"Our game is throwing the ball in to `Bogues' (Andrew Bogut) and just playing out of that. When he gets double-teamed, we're moving the ball. John's great at ripping and going and being able to create. He knows how to play the game, so it's not a huge adjustment. I think people make too much of it. Everybody runs the same stuff in the NBA, the same sets, outside of a wrinkle here or there.
"We've got a good group of guys out there that get you in spots. It's not rocket science. When you get the ball, you just have to dance like you always have, and John's doing a great job of that."
Is he ever.
Through March 21 and his first 16 games with the Bucks, Salmons was averaging a team-best 19.8 points, 3.3 rebounds, 3.3 assists and 1.3 steals per game, shooting .383 from three-point range and .867 from the free-throw line.
His scoring average was up better than five points per game from his numbers with the Bulls, compiled alongside teammates he had played with her nearly a year.
In just his seventh game in a Bucks uniform, Salmons scored 32 points against the Atlanta Hawks. He scored 20 or more points in a game seven times in his first 16 outings. And his presence has been an integral factor in Milwaukee's defensive improvement as well.
Stackhouse's impact has been both substantial and remarkable as well. After 28 contests, he was averaging 19.9 minutes, 7.9 points and shooting .363 from three-point range and .805 from the foul line. He has played as many as 32 minutes in a game and through March 21 had scored in double digits nine times, going for 20 on two of those occasions.
Remember, those numbers belong to a guy who was working out with high school players during the first few weeks of 2010. He put that in perspective after returning to NBA action January 20 against Toronto.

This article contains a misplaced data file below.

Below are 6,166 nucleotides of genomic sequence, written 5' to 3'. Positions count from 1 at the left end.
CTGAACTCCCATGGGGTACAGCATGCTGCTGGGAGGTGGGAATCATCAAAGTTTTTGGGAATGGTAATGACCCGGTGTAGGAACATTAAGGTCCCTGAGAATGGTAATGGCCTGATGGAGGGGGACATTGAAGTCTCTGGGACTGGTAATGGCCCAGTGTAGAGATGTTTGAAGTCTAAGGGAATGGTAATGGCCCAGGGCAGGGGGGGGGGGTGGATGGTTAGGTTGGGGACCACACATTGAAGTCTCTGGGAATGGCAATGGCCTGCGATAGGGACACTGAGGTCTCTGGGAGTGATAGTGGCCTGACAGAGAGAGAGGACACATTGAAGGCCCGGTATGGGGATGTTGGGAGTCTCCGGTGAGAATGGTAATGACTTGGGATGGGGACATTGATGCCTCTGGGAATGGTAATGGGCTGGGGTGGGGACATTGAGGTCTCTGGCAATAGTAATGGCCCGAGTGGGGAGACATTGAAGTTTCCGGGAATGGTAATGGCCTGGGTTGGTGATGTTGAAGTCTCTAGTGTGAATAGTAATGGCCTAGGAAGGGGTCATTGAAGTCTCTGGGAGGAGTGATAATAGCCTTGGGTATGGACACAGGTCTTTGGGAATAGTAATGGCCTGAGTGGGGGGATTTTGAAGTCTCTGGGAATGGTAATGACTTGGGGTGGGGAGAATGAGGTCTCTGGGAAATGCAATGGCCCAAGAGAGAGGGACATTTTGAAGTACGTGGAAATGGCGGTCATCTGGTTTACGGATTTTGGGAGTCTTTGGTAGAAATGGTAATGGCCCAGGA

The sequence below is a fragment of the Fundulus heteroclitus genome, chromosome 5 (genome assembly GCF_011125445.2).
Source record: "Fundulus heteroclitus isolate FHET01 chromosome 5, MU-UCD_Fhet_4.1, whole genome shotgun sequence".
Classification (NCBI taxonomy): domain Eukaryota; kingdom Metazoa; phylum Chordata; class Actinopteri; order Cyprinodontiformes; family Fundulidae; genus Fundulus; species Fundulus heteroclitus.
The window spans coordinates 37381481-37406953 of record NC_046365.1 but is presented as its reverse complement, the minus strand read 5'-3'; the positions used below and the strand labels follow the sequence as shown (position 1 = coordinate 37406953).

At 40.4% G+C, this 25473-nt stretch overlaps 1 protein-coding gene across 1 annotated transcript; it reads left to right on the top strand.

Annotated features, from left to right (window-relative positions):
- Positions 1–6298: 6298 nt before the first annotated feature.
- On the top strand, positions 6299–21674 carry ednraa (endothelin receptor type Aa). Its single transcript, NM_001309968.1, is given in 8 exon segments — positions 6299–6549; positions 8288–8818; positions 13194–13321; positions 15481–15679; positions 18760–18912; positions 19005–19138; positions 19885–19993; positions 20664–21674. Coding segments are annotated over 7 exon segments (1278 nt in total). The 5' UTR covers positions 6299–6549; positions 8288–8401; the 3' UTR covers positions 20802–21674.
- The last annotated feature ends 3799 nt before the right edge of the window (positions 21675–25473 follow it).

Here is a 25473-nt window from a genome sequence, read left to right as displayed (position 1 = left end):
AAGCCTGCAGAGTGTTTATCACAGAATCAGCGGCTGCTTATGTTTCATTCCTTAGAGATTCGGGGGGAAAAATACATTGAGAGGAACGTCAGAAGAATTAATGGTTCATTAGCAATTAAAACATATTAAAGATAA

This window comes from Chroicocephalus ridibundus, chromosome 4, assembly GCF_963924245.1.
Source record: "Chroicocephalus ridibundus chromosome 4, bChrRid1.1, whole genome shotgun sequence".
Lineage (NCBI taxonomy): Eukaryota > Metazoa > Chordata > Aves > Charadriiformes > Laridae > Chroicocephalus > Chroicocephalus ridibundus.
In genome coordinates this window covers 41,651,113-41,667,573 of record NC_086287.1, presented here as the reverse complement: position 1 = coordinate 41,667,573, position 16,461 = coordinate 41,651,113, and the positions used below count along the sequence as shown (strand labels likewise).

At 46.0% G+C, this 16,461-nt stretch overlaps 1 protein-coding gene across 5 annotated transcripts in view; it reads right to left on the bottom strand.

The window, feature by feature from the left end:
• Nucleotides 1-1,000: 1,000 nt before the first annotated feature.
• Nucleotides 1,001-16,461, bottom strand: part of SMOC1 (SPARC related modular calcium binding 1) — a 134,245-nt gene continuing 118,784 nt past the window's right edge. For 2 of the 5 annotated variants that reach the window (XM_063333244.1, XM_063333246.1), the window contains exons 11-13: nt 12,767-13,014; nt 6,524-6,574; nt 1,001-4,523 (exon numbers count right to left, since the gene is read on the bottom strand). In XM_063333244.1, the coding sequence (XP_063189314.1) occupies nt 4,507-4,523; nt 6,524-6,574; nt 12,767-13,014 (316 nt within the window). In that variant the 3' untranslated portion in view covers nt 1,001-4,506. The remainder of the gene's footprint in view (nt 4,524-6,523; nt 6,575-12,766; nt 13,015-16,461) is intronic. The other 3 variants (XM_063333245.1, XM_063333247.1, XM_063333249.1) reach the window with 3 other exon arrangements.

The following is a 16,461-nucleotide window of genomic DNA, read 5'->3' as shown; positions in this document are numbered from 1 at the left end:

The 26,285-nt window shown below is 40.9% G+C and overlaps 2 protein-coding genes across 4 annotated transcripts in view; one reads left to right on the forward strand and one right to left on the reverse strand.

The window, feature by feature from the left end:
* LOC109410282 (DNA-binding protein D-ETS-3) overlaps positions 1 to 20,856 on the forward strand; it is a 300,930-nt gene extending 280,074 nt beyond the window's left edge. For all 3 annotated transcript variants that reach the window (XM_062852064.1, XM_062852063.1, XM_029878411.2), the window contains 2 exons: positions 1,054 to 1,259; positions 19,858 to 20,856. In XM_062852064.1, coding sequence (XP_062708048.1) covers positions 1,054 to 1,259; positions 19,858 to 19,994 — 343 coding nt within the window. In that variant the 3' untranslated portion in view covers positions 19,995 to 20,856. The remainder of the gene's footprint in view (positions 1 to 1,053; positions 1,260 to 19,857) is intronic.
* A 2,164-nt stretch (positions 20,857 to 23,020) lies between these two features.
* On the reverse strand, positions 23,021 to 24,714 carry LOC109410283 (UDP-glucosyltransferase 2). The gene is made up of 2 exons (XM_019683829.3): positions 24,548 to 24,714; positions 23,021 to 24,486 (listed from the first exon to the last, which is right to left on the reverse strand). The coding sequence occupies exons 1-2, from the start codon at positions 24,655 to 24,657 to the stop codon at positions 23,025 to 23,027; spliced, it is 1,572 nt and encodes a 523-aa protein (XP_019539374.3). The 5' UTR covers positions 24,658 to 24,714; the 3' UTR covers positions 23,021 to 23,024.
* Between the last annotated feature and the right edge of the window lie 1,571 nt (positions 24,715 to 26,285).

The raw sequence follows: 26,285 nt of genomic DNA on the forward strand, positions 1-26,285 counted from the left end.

"I've been shooting the ball really well in drills," Stackhouse said. "I think it's just a matter of being on the move and getting up and down. I haven't really done that. I've worked out with a high school team. But high school and (Chris) Bosh, (Andrea) Bargnani and (Jose) Calderon and (Hedo) Turkoglu ... there's just a little bit of difference there.
"But I'll be fine. I'll find my spots and know I'll get some opportunities. With the players we've got, I don't have to try to force the issue. If I can command attention just from having the ball and do what I did tonight, I'll give opportunities to the other guys."
Stackhouse was right. He has been fine. And since he and Salmons and Ivey and Brezec entered the fold, the Bucks have been mighty fine, too.
Stackhouse and Salmons have appeared in a combined 79 playoff games during their years in the NBA. And they have never approached more than one of those at a time.
With the Bucks on course for their first playoff trip since 2006, they don't plan on changing their approach. And they know there is work to be done before the playoffs begin.
"We're not just trying to reach the playoffs; we're trying to move up in the standings," Salmons said. "We've got the opportunity to do that.
"We've just got to stay together, continue to grow. We can only get better."
Stackhouse feels the same way, and he plans to seize every moment of the ride.
"I love playing the game," he said. "Mother Nature or Father Time is going to make a coward out of all of us at some point, but God has blessed me to be able to still do it, and I want to do it for as long as I can. I'm not looking at this as a farewell tour. If this is an opportunity for me going forward, that's fine. If not, I've had a great career. I've played a long time.
"It's about not leaving anything on the table, man. As a player, that's how it is. I feel good. I don't know where this will take me; I'll just take it one day at a time. I know that's kind of cliche-ish, but that's where I'm at."
And make no mistake; Stackhouse is grateful to be where he is at.
"God has blessed me with a pretty good body and the mind-set to be able to continue to play basketball," he said. "I give all praise to him, man. That's where it lies. Without him, I wouldn't have been able to do any of this. None of this would have happened.
"So that's where it is for me."
Bucks fans are becoming increasingly grateful, too, that John Salmons and Jerry Stackhouse are where they are.